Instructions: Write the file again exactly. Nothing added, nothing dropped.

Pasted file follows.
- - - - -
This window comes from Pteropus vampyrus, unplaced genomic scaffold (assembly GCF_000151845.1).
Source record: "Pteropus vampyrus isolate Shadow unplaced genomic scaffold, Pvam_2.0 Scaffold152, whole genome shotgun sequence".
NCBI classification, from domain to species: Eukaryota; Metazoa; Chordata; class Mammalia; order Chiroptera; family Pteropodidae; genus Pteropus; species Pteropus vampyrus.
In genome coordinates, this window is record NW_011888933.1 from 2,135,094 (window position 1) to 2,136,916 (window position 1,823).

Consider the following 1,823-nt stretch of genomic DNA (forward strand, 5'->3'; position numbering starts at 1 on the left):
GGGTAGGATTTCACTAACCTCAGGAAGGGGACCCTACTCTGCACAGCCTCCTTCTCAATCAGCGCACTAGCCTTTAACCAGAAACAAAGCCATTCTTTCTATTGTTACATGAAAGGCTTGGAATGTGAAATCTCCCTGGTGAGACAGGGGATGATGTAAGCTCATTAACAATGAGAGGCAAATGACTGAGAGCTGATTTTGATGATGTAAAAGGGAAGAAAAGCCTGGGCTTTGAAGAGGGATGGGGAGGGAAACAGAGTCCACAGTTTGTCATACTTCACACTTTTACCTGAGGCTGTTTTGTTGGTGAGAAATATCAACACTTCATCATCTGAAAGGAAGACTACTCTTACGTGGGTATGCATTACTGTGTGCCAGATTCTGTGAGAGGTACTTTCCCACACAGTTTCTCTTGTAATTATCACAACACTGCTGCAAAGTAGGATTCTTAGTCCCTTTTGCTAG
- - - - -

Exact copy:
This window comes from Pteropus vampyrus, unplaced genomic scaffold (assembly GCF_000151845.1).
Source record: "Pteropus vampyrus isolate Shadow unplaced genomic scaffold, Pvam_2.0 Scaffold152, whole genome shotgun sequence".
NCBI classification, from domain to species: Eukaryota; Metazoa; Chordata; class Mammalia; order Chiroptera; family Pteropodidae; genus Pteropus; species Pteropus vampyrus.
In genome coordinates, this window is record NW_011888933.1 from 2,135,094 (window position 1) to 2,136,916 (window position 1,823).

Consider the following 1,823-nt stretch of genomic DNA (forward strand, 5'->3'; position numbering starts at 1 on the left):
GGGTAGGATTTCACTAACCTCAGGAAGGGGACCCTACTCTGCACAGCCTCCTTCTCAATCAGCGCACTAGCCTTTAACCAGAAACAAAGCCATTCTTTCTATTGTTACATGAAAGGCTTGGAATGTGAAATCTCCCTGGTGAGACAGGGGATGATGTAAGCTCATTAACAATGAGAGGCAAATGACTGAGAGCTGATTTTGATGATGTAAAAGGGAAGAAAAGCCTGGGCTTTGAAGAGGGATGGGGAGGGAAACAGAGTCCACAGTTTGTCATACTTCACACTTTTACCTGAGGCTGTTTTGTTGGTGAGAAATATCAACACTTCATCATCTGAAAGGAAGACTACTCTTACGTGGGTATGCATTACTGTGTGCCAGATTCTGTGAGAGGTACTTTCCCACACAGTTTCTCTTGTAATTATCACAACACTGCTGCAAAGTAGGATTCTTAGTCCCTTTTGCTAG